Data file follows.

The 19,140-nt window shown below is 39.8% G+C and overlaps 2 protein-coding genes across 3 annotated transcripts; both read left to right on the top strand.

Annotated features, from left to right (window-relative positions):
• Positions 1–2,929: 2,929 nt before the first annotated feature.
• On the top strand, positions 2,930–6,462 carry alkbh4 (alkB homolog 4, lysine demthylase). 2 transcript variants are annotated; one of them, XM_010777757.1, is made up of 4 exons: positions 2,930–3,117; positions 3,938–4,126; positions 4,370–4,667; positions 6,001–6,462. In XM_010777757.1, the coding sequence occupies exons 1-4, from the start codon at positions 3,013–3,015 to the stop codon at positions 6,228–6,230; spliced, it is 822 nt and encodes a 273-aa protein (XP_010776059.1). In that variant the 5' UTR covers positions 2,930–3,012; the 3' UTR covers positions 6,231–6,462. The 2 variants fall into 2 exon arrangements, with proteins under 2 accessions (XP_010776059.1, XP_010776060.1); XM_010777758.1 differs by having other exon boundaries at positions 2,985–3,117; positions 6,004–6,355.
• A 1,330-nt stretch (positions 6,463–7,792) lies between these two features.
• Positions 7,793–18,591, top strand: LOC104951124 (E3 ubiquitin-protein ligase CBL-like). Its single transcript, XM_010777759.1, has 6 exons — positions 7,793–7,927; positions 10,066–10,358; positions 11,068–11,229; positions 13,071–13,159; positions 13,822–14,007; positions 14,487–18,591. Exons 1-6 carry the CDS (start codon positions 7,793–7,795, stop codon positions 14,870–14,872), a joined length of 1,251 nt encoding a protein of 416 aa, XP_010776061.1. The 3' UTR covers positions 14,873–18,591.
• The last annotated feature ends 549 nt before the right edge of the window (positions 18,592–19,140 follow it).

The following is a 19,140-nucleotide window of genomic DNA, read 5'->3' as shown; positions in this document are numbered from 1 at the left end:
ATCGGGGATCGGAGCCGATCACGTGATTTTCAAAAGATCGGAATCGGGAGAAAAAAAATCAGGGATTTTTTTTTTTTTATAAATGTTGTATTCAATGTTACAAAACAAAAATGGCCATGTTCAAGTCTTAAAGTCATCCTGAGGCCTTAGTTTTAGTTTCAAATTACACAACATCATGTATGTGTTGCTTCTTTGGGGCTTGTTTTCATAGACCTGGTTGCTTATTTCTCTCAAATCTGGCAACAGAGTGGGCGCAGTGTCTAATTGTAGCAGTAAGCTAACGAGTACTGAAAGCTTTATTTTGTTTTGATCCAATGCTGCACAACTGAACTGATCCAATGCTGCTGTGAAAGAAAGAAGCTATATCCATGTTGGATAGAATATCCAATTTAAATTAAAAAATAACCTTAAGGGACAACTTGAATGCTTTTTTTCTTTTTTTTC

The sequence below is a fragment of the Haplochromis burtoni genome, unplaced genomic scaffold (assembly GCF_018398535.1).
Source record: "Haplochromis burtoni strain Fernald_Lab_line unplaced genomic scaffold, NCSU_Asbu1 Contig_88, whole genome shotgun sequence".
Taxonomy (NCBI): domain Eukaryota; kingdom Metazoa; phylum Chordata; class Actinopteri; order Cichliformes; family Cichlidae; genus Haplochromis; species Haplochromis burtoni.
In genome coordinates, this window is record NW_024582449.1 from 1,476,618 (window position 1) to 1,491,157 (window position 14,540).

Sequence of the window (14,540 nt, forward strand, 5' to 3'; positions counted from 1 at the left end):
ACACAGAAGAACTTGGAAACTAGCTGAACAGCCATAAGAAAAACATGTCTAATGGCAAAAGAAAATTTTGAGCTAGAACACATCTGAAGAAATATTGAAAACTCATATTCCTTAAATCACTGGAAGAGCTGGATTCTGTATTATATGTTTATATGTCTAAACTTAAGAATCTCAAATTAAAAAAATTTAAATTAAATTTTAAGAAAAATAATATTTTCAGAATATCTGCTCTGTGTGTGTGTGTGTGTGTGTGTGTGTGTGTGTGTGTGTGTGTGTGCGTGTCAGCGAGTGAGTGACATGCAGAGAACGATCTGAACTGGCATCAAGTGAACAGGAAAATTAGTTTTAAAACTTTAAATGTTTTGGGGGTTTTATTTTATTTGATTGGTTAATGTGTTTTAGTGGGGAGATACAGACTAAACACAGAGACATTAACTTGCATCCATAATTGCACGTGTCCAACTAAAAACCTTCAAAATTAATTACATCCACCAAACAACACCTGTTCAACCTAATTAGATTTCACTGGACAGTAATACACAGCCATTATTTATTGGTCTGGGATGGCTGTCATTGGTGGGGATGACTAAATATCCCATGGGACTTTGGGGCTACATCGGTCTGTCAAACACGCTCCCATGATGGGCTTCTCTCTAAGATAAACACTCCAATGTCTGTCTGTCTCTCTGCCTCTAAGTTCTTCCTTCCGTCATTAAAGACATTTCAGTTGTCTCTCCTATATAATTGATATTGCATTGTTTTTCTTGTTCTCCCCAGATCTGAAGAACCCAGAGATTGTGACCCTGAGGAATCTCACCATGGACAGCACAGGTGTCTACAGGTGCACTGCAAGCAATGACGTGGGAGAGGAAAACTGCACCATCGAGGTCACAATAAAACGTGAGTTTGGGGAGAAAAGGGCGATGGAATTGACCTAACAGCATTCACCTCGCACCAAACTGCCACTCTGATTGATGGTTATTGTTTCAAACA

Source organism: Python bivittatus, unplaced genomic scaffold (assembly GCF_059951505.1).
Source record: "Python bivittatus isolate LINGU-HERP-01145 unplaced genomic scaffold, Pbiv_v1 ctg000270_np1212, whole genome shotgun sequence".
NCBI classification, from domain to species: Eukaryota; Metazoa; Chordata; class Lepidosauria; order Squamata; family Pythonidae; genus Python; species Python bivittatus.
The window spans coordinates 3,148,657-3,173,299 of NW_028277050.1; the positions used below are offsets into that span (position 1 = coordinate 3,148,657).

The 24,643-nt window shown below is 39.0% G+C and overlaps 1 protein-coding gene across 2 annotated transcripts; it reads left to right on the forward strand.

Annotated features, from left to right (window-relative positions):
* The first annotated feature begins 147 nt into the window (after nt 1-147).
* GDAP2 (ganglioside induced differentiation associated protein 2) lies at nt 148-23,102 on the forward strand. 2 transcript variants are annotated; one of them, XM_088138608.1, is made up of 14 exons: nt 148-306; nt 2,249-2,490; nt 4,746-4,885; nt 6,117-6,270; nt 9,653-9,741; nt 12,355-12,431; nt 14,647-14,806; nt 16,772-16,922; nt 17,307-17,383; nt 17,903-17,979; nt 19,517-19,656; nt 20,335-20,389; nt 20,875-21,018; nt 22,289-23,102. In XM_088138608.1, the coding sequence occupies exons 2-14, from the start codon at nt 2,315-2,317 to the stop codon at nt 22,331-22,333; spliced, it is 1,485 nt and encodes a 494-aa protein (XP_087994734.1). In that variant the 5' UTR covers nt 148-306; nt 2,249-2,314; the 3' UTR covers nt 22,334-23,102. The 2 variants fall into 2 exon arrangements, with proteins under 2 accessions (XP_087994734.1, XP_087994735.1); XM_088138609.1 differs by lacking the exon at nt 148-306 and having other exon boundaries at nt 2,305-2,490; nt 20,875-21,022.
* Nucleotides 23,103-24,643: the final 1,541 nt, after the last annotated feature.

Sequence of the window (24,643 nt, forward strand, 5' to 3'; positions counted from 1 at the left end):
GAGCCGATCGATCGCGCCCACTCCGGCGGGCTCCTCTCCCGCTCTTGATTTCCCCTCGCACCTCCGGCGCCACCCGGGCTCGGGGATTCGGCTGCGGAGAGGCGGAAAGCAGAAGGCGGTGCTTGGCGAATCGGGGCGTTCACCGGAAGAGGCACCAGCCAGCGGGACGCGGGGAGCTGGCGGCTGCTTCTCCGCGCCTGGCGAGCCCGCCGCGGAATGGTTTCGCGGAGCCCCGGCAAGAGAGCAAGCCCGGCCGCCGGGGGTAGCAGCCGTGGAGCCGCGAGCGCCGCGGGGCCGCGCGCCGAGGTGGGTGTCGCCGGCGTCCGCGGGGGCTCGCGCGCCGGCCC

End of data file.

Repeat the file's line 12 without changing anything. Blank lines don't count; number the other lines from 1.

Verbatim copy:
Taxonomy (NCBI): domain Eukaryota; kingdom Metazoa; phylum Chordata; class Actinopteri; order Cichliformes; family Cichlidae; genus Haplochromis; species Haplochromis burtoni.